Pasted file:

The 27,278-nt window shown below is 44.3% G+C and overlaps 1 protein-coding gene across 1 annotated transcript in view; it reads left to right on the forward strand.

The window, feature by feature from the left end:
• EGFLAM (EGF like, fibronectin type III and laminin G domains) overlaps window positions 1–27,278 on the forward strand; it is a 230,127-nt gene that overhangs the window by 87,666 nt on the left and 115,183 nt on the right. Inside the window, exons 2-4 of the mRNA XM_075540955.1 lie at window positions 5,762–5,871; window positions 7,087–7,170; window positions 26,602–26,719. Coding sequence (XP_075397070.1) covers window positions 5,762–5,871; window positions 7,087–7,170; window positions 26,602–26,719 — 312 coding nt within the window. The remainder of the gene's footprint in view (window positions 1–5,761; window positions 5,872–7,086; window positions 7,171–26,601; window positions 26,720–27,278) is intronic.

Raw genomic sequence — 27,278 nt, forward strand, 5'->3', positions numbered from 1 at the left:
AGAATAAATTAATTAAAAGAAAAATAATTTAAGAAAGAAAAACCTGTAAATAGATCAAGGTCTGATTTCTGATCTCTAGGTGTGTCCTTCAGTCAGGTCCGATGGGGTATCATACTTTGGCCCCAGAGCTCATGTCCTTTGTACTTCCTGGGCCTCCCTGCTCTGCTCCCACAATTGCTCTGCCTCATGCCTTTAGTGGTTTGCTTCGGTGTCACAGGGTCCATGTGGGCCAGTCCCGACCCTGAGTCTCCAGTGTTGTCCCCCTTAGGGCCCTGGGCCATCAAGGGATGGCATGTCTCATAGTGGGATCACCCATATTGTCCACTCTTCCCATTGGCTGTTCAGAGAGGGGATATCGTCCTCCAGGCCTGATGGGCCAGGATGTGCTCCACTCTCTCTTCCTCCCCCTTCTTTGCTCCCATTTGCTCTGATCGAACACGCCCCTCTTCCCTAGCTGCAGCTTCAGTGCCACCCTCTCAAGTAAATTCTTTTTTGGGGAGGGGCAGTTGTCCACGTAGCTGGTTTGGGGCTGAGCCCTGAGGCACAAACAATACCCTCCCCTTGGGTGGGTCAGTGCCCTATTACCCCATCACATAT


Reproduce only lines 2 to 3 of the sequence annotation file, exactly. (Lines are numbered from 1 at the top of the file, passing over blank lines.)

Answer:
The window, feature by feature from the left end:
• EGFLAM (EGF like, fibronectin type III and laminin G domains) overlaps window positions 1–27,278 on the forward strand; it is a 230,127-nt gene that overhangs the window by 87,666 nt on the left and 115,183 nt on the right. Inside the window, exons 2-4 of the mRNA XM_075540955.1 lie at window positions 5,762–5,871; window positions 7,087–7,170; window positions 26,602–26,719. Coding sequence (XP_075397070.1) covers window positions 5,762–5,871; window positions 7,087–7,170; window positions 26,602–26,719 — 312 coding nt within the window. The remainder of the gene's footprint in view (window positions 1–5,761; window positions 5,872–7,086; window positions 7,171–26,601; window positions 26,720–27,278) is intronic.